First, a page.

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 NANO(1)                      November 30, 2009                      NANO(1)
                                version 2.2.0

      nano - Nano's ANOther editor, an enhanced free Pico clone

      nano [OPTIONS] [[+LINE,COLUMN] FILE]...

      This manual page briefly documents the nano command.

      nano is a small, free and friendly editor which aims to replace Pico,
      the default editor included in the non-free Pine package.  Rather than
      just copying Pico's look and feel, nano also implements some missing
      (or disabled by default) features in Pico, such as "search and
      replace" and "go to line and column number".

           Places cursor at line number LINE and column number COLUMN (at
           least one of which must be specified) on startup, instead of the
           default of line 1, column 1.

      -?   Same as -h (--help).

      -A (--smarthome)
           Make the Home key smarter.  When Home is pressed anywhere but at
           the very beginning of non-whitespace characters on a line, the
           cursor will jump to that beginning (either forwards or
           backwards).  If the cursor is already at that position, it will
           jump to the true beginning of the line.

      -B (--backup)
           When saving a file, back up the previous version of it to the
           current filename suffixed with a ~.

      -C dir (--backupdir=dir)
           Set the directory where nano puts unique backup files if file
           backups are enabled.

      -D (--boldtext)
           Use bold text instead of reverse video text.

      -E (--tabstospaces)
           Convert typed tabs to spaces.

      -F (--multibuffer)
           Enable multiple file buffers, if available.

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                                version 2.2.0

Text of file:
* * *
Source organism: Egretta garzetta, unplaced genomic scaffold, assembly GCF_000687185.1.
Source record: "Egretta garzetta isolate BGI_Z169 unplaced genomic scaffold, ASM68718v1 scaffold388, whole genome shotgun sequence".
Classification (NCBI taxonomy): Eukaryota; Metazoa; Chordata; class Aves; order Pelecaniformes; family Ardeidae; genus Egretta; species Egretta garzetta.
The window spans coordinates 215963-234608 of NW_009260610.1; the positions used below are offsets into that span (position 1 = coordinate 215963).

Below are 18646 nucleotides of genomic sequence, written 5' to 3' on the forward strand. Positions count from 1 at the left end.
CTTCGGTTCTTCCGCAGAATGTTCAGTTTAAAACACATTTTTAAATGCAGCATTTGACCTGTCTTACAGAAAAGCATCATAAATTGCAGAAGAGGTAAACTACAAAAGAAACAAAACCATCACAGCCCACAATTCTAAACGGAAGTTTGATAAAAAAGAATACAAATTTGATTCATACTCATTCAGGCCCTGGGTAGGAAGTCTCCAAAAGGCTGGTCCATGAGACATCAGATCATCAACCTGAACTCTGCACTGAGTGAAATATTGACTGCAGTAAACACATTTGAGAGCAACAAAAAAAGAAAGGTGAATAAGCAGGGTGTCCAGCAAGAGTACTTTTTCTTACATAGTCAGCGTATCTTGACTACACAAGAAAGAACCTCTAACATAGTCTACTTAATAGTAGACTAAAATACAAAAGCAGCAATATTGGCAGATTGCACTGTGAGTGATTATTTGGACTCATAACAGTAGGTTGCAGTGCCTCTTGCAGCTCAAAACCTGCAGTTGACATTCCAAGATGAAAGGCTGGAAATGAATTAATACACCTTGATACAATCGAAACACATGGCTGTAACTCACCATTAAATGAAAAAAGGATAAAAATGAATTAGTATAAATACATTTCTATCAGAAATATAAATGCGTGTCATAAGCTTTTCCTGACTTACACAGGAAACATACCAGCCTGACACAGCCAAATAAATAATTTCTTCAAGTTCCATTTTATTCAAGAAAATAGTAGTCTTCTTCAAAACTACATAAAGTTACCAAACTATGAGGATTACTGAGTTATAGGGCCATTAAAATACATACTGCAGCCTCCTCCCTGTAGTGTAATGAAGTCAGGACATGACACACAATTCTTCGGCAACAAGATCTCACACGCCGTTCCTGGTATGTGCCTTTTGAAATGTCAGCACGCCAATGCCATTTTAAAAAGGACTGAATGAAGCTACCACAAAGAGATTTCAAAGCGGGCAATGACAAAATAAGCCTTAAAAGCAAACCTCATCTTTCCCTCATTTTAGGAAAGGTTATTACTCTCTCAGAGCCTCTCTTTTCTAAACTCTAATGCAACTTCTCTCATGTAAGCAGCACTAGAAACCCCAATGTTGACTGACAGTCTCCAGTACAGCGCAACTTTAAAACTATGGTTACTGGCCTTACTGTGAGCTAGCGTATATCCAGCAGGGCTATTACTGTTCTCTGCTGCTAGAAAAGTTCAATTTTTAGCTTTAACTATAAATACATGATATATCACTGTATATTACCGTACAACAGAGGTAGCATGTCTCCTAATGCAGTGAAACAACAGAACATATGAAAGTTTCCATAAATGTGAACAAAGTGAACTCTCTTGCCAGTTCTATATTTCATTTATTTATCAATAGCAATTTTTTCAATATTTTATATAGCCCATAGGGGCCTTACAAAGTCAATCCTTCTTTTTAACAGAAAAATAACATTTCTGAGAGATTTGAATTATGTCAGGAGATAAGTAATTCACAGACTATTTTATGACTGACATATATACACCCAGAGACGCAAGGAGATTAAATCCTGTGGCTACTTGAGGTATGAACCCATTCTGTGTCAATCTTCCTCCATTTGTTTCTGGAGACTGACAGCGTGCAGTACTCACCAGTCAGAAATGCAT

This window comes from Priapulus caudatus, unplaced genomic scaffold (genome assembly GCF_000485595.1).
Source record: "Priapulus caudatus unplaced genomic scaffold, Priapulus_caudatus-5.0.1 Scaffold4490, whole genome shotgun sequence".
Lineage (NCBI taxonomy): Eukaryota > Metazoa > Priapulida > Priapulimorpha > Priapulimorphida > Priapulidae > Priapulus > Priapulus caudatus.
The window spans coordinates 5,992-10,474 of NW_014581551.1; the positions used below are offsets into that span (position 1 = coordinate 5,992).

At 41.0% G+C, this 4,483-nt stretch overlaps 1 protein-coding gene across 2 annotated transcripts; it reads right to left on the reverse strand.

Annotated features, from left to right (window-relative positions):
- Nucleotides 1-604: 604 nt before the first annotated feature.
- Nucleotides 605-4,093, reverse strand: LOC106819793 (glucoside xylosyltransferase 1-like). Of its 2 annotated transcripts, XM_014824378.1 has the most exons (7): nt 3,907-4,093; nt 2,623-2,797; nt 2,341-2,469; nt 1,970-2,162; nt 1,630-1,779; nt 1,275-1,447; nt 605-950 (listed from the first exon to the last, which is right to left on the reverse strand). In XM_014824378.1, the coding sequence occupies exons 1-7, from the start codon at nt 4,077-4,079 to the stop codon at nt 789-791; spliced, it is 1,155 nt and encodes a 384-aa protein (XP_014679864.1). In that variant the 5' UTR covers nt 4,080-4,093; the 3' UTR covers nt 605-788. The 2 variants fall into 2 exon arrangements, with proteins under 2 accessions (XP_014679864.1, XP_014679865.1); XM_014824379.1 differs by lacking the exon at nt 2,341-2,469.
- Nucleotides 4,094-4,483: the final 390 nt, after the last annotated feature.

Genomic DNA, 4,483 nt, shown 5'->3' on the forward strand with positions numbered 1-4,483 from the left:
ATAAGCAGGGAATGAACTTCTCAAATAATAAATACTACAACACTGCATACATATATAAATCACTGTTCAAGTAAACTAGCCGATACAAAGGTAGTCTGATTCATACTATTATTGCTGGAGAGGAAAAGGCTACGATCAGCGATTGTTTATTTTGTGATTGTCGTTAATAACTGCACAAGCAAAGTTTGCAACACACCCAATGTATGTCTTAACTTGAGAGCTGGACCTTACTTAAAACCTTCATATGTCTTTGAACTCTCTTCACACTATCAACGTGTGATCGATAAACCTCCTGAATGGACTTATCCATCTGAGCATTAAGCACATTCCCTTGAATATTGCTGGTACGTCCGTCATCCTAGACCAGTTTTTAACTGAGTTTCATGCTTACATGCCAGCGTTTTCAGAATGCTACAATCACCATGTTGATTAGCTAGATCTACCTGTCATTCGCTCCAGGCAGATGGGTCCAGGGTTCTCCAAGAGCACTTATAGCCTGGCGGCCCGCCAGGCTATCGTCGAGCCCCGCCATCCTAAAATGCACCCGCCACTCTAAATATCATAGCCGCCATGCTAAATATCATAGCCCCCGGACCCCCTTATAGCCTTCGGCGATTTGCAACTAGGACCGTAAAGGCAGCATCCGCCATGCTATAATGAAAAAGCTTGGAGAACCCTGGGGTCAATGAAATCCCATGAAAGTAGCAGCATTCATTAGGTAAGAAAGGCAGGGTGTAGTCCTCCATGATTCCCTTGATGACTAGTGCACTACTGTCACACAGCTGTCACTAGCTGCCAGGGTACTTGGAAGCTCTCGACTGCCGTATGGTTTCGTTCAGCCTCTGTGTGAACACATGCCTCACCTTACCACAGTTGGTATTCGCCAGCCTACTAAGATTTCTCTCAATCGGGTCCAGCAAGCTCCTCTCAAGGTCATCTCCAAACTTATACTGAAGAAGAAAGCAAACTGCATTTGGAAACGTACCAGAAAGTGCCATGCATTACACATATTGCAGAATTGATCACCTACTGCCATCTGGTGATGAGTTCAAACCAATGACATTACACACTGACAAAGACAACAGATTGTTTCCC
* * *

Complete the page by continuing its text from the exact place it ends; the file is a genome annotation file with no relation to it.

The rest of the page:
-G (--locking)
           Enable vim-style file locking when editing files.

      -H (--historylog)
           Log search and replace strings to ~/.nano_history, so they can be
           retrieved in later sessions, if nanorc support is available.

      -I (--ignorercfiles)
           Don't look at SYSCONFDIR/nanorc or ~/.nanorc, if nanorc support
           is available.

      -K (--rebindkeypad)
           Interpret the numeric keypad keys so that they all work properly.
           You should only need to use this option if they don't, as mouse
           support won't work properly with this option enabled.

      -L (--nonewlines)
           Don't add newlines to the ends of files.

      -N (--noconvert)
           Disable automatic conversion of files from DOS/Mac format.

      -O (--morespace)
           Use the blank line below the titlebar as extra editing space.

      -Q str (--quotestr=str)
           Set the quoting string for justifying.  The default is
           "^([ \t]*[#:>\|}])+" if extended regular expression support is
           available, or "> " otherwise.  Note that \t stands for a Tab.

      -R (--restricted)
           Restricted mode: don't read or write to any file not specified on
           the command line; read any nanorc files; allow suspending; allow
           a file to be appended to, prepended to, or saved under a
           different name if it already has one; or use backup files or
           spell checking.  Also accessible by invoking nano with any name
           beginning with 'r' (e.g.  "rnano").

      -S (--smooth)
           Enable smooth scrolling.  Text will scroll line-by-line, instead
           of the usual chunk-by-chunk behavior.

      -T cols (--tabsize=cols)
           Set the size (width) of a tab to cols columns.  The value of cols
           must be greater than 0.  The default value is 8.

      -U (--quickblank)
           Do quick statusbar blanking.  Statusbar messages will disappear
           after 1 keystroke instead of 25.  Note that -c overrides this.

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      -V (--version)
           Show the current version number and exit.

      -W (--wordbounds)
           Detect word boundaries more accurately by treating punctuation
           characters as part of a word.

      -Y str (--syntax=str)
           Specify a specific syntax highlighting from the nanorc to use, if

      -c (--const)
           Constantly show the cursor position.  Note that this overrides

      -d (--rebinddelete)
           Interpret the Delete key differently so that both Backspace and